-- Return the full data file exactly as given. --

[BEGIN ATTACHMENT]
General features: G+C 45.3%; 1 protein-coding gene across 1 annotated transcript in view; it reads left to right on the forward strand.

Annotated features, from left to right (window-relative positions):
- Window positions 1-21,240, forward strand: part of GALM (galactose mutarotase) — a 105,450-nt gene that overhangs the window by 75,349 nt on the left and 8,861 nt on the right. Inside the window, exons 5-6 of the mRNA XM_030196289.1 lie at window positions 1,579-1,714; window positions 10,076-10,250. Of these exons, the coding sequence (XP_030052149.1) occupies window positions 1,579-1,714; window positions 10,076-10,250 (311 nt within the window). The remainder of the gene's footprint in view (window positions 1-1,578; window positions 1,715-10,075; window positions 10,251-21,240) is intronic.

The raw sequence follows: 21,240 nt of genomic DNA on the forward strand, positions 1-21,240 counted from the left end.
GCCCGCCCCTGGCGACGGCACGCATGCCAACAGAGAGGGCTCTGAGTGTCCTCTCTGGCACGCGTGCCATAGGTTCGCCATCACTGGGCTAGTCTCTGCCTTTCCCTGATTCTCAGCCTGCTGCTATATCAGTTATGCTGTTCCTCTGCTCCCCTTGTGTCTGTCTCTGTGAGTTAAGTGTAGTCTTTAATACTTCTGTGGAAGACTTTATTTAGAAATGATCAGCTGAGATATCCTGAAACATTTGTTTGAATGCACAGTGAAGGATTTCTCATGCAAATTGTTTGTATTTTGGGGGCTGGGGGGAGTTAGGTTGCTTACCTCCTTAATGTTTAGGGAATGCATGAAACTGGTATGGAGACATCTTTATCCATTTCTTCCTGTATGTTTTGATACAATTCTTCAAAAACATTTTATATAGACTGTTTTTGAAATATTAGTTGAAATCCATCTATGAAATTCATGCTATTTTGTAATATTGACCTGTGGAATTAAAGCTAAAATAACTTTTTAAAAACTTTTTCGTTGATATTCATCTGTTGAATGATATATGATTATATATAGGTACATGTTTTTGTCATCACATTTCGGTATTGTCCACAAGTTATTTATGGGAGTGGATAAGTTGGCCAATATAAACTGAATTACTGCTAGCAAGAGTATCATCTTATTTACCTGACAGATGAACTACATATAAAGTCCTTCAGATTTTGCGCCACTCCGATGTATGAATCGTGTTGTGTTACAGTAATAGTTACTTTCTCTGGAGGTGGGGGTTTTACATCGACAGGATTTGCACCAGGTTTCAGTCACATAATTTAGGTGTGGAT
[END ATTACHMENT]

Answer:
General features: G+C 45.3%; 1 protein-coding gene across 1 annotated transcript in view; it reads left to right on the forward strand.

Annotated features, from left to right (window-relative positions):
- Window positions 1-21,240, forward strand: part of GALM (galactose mutarotase) — a 105,450-nt gene that overhangs the window by 75,349 nt on the left and 8,861 nt on the right. Inside the window, exons 5-6 of the mRNA XM_030196289.1 lie at window positions 1,579-1,714; window positions 10,076-10,250. Of these exons, the coding sequence (XP_030052149.1) occupies window positions 1,579-1,714; window positions 10,076-10,250 (311 nt within the window). The remainder of the gene's footprint in view (window positions 1-1,578; window positions 1,715-10,075; window positions 10,251-21,240) is intronic.

The raw sequence follows: 21,240 nt of genomic DNA on the forward strand, positions 1-21,240 counted from the left end.
GCCCGCCCCTGGCGACGGCACGCATGCCAACAGAGAGGGCTCTGAGTGTCCTCTCTGGCACGCGTGCCATAGGTTCGCCATCACTGGGCTAGTCTCTGCCTTTCCCTGATTCTCAGCCTGCTGCTATATCAGTTATGCTGTTCCTCTGCTCCCCTTGTGTCTGTCTCTGTGAGTTAAGTGTAGTCTTTAATACTTCTGTGGAAGACTTTATTTAGAAATGATCAGCTGAGATATCCTGAAACATTTGTTTGAATGCACAGTGAAGGATTTCTCATGCAAATTGTTTGTATTTTGGGGGCTGGGGGGAGTTAGGTTGCTTACCTCCTTAATGTTTAGGGAATGCATGAAACTGGTATGGAGACATCTTTATCCATTTCTTCCTGTATGTTTTGATACAATTCTTCAAAAACATTTTATATAGACTGTTTTTGAAATATTAGTTGAAATCCATCTATGAAATTCATGCTATTTTGTAATATTGACCTGTGGAATTAAAGCTAAAATAACTTTTTAAAAACTTTTTCGTTGATATTCATCTGTTGAATGATATATGATTATATATAGGTACATGTTTTTGTCATCACATTTCGGTATTGTCCACAAGTTATTTATGGGAGTGGATAAGTTGGCCAATATAAACTGAATTACTGCTAGCAAGAGTATCATCTTATTTACCTGACAGATGAACTACATATAAAGTCCTTCAGATTTTGCGCCACTCCGATGTATGAATCGTGTTGTGTTACAGTAATAGTTACTTTCTCTGGAGGTGGGGGTTTTACATCGACAGGATTTGCACCAGGTTTCAGTCACATAATTTAGGTGTGGAT